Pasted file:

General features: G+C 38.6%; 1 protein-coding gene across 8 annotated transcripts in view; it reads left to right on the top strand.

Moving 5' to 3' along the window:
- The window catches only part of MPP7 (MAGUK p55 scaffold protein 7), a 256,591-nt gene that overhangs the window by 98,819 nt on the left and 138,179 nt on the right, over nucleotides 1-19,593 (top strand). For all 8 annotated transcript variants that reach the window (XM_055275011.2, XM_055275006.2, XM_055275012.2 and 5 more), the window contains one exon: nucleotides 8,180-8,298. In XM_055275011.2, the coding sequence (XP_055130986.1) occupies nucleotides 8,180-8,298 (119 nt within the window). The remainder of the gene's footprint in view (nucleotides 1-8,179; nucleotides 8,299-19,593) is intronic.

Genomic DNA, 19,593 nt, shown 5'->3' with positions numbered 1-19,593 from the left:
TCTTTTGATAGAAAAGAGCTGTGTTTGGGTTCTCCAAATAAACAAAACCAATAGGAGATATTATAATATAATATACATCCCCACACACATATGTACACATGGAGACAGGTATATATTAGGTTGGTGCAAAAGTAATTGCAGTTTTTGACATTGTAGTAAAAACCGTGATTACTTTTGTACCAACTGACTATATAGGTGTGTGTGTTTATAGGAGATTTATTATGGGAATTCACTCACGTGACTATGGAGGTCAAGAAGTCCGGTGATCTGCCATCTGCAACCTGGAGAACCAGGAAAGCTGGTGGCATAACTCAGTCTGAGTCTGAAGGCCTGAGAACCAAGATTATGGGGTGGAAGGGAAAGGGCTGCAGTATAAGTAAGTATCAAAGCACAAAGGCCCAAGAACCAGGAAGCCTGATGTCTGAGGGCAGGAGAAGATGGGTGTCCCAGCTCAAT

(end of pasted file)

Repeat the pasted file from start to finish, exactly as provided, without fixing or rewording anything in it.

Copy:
General features: G+C 38.6%; 1 protein-coding gene across 8 annotated transcripts in view; it reads left to right on the top strand.

Moving 5' to 3' along the window:
- The window catches only part of MPP7 (MAGUK p55 scaffold protein 7), a 256,591-nt gene that overhangs the window by 98,819 nt on the left and 138,179 nt on the right, over nucleotides 1-19,593 (top strand). For all 8 annotated transcript variants that reach the window (XM_055275011.2, XM_055275006.2, XM_055275012.2 and 5 more), the window contains one exon: nucleotides 8,180-8,298. In XM_055275011.2, the coding sequence (XP_055130986.1) occupies nucleotides 8,180-8,298 (119 nt within the window). The remainder of the gene's footprint in view (nucleotides 1-8,179; nucleotides 8,299-19,593) is intronic.

Genomic DNA, 19,593 nt, shown 5'->3' with positions numbered 1-19,593 from the left:
TCTTTTGATAGAAAAGAGCTGTGTTTGGGTTCTCCAAATAAACAAAACCAATAGGAGATATTATAATATAATATACATCCCCACACACATATGTACACATGGAGACAGGTATATATTAGGTTGGTGCAAAAGTAATTGCAGTTTTTGACATTGTAGTAAAAACCGTGATTACTTTTGTACCAACTGACTATATAGGTGTGTGTGTTTATAGGAGATTTATTATGGGAATTCACTCACGTGACTATGGAGGTCAAGAAGTCCGGTGATCTGCCATCTGCAACCTGGAGAACCAGGAAAGCTGGTGGCATAACTCAGTCTGAGTCTGAAGGCCTGAGAACCAAGATTATGGGGTGGAAGGGAAAGGGCTGCAGTATAAGTAAGTATCAAAGCACAAAGGCCCAAGAACCAGGAAGCCTGATGTCTGAGGGCAGGAGAAGATGGGTGTCCCAGCTCAAT